Nearly 3,000 people died on Sept. 11, 2001. But the toll from the tragedy continues to grow daily.
As of March, 1,319 people have died from exposure to the toxic environment created by the collapse of the World Trade Center towers.
Clarence Wilburn, Jr., a paramedic from Millbury, died in July from pulmonary fibrosis, an illness linked to his time digging for bodies at Ground Zero.
By 2020, experts predict that the death toll from long-term illnesses linked to Ground Zero will surpass the number of people who died on 9/ 11.
Unfortunately, many of those victims have died without knowing that there was medical support and compensation available.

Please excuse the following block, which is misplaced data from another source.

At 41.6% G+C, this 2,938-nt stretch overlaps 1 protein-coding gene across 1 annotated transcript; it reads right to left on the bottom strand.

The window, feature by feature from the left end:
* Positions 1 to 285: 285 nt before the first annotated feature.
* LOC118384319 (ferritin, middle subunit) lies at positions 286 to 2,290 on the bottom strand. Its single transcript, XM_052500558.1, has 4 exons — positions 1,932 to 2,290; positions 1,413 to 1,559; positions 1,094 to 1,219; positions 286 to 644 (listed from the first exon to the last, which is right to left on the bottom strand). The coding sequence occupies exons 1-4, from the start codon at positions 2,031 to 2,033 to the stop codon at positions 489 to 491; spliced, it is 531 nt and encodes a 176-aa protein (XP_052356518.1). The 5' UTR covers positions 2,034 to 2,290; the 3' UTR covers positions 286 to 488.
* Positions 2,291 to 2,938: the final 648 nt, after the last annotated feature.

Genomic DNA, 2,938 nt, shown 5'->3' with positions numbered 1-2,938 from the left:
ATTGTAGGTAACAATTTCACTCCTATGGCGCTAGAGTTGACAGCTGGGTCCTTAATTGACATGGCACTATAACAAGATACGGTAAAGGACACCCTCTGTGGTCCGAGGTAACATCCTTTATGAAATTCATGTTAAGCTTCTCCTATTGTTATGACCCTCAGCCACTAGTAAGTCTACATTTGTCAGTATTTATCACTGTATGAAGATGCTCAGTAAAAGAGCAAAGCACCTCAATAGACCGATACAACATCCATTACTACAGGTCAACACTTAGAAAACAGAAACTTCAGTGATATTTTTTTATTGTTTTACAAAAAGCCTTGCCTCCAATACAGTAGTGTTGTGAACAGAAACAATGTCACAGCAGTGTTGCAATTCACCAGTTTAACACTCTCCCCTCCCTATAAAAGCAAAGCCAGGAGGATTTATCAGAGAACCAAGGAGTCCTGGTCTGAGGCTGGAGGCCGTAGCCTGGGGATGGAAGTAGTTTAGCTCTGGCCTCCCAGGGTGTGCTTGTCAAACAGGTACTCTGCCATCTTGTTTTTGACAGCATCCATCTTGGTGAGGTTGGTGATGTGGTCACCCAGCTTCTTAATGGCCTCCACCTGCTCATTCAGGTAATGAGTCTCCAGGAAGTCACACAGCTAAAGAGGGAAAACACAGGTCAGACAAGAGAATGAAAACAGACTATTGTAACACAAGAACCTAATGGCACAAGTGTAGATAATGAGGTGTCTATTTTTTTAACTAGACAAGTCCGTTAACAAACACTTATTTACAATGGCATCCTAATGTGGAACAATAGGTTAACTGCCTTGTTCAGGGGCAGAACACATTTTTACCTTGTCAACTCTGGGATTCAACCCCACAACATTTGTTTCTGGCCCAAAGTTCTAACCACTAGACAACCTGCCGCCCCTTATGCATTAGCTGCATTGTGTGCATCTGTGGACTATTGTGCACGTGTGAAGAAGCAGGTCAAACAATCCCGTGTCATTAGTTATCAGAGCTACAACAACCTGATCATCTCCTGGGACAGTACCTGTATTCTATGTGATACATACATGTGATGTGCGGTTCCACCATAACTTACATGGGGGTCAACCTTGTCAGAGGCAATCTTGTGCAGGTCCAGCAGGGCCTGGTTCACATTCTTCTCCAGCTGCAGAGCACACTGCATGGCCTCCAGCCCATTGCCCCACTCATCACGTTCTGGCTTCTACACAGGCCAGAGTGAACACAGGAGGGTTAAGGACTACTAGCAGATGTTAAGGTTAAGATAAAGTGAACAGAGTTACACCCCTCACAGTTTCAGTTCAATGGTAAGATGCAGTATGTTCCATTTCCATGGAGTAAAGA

The World Trade Center Health Program provides medical monitoring and treatment for 9/ 11-related conditions.
The September 11th Victim Compensation Fund was set up to provide compensation for individuals injured on 9/11 or for family members of deceased individuals affected by the terror attack.
Barbe Fisher, who served with Mr. Wilburn on the Toledo Area Disaster Medical Assistance team, believes that many surviving team members have not heard of the federal aid.
For New York City first responders, the news has gotten out. But it has been slow to be passed along to those from other states who helped, and that is a travesty that needs to be rectified.
Many first responders and volunteers continue to be affected by the events of Sept. 11, 2001.
It is important for them to know that they are not forgotten and that there is support available. We still owe them.–Toledo Blade